Are China’s booming copper exports the new normal? – by Andy Home (Reuters U.S. – September 22, 2016)

LONDON – China continued to pump refined copper out into the international market last month to the tune of 57,000 tonnes. Cumulative exports so far this year now total 335,000 tonnes, already exceeding any previous calendar year.

To be sure, the country is still absorbing more refined copper than it is exporting. But it is increasingly clear that the acceleration in outbound flows which started in the second quarter is not a statistical blip.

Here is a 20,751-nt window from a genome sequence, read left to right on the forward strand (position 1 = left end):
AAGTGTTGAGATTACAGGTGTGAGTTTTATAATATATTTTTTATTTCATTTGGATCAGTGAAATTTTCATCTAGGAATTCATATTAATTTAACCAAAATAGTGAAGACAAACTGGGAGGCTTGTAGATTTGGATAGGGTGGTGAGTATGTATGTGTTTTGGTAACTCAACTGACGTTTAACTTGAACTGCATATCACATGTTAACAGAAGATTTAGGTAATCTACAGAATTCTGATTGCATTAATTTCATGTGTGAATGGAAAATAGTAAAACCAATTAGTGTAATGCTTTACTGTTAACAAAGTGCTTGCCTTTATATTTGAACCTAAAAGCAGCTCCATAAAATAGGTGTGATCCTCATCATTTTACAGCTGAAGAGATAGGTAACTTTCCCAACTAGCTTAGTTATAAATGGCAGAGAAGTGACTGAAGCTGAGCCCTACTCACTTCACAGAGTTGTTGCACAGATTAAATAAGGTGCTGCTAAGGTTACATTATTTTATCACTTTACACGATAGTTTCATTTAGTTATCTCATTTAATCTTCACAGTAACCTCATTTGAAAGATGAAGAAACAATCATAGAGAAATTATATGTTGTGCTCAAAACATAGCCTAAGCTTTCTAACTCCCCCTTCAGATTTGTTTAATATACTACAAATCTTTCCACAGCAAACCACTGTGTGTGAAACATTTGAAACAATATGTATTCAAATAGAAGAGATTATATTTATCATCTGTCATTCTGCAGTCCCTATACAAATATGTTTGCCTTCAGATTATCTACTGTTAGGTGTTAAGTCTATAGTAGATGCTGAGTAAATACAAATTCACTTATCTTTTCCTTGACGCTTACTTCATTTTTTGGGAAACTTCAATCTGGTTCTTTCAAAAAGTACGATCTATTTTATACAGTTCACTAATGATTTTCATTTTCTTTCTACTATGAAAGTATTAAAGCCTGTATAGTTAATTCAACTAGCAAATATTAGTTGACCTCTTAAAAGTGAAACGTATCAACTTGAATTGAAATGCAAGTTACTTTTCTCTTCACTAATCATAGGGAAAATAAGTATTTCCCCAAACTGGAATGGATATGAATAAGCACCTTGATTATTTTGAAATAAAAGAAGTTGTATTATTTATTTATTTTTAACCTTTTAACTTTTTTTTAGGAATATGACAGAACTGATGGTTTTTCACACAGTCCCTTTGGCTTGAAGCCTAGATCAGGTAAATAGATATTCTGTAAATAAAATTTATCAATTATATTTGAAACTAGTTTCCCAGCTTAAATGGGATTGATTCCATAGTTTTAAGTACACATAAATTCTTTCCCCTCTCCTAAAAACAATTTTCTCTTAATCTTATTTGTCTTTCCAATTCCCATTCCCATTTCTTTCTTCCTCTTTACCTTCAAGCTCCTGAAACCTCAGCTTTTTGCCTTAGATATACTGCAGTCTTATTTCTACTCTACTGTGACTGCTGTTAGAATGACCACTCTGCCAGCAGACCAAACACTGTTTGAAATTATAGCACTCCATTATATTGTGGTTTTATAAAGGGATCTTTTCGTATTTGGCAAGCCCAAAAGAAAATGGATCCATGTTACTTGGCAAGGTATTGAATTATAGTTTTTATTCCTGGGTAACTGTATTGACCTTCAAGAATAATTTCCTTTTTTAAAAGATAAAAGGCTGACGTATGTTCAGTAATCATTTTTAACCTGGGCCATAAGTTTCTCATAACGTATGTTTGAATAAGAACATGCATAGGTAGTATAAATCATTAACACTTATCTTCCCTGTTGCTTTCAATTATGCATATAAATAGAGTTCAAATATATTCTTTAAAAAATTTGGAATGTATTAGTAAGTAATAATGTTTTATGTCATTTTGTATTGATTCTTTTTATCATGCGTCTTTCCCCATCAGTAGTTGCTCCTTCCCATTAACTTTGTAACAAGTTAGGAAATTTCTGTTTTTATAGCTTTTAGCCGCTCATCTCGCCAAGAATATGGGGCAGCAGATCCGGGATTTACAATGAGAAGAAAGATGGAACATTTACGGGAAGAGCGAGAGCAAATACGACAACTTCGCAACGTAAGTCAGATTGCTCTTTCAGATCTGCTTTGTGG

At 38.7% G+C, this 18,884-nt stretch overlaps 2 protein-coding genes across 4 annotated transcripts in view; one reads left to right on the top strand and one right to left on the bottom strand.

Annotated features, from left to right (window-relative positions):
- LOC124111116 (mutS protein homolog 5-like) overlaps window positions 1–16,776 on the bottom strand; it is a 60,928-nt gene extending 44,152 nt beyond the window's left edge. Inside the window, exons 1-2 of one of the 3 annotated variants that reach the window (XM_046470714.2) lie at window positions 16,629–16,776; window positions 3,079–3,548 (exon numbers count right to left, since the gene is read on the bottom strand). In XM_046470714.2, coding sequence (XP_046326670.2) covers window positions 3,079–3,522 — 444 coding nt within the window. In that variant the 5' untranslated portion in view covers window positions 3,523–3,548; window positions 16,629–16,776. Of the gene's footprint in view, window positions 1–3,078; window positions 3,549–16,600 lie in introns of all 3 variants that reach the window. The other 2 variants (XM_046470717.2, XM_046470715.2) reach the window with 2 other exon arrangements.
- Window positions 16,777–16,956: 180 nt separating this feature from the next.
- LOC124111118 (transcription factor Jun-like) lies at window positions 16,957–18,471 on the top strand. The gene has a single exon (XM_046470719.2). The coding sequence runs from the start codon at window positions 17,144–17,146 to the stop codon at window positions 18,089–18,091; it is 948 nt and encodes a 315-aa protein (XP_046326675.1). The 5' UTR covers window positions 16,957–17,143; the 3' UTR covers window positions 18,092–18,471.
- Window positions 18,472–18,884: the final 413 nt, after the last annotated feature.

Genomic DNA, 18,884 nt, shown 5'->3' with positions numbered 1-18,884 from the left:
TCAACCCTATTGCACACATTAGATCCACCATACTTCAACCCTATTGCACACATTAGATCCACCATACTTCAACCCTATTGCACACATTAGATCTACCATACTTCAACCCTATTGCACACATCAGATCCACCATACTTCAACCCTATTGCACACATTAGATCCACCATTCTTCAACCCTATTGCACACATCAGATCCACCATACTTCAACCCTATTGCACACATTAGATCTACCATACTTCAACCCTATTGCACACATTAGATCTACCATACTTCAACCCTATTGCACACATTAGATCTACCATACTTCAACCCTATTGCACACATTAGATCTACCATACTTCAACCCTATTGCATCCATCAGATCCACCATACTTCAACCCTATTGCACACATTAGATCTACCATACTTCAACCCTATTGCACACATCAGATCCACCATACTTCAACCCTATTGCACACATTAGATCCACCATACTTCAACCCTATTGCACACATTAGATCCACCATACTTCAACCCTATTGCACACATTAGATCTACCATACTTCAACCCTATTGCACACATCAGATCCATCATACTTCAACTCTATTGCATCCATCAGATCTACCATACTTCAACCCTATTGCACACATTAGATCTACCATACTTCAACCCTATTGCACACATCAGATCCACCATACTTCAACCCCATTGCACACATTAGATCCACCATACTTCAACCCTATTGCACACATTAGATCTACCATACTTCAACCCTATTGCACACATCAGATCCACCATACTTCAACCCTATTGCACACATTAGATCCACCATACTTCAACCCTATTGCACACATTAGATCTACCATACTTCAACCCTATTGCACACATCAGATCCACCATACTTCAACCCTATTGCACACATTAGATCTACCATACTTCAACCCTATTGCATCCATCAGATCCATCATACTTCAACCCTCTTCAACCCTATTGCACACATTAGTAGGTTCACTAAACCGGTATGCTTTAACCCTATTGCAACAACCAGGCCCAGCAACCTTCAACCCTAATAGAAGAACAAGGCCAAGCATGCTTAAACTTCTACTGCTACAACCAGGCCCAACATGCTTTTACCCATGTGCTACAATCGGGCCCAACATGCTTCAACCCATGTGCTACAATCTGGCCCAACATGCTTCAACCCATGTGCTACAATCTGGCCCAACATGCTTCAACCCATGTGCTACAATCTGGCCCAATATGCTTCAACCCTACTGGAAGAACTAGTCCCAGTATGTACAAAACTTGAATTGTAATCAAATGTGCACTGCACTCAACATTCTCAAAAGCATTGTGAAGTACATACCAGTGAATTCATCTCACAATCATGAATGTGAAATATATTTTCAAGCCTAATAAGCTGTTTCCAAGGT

And with the copper market full of talk about further large inflows of metal into London Metal Exchange (LME) warehouses, the question is whether Chinese exports, once something of a rarity, are becoming the new normal.

Underpinning the changed dynamics of China’s trade in refined copper are even more significant shifts in the country’s copper raw materials trade. Net imports of 175,000 tonnes of refined metal in August were the lowest monthly read in over three years.

But imports of copper concentrates at 1.45 million tonnes (bulk weight, not metal contained) were the third highest on record, eclipsed only in December last year and February this year.

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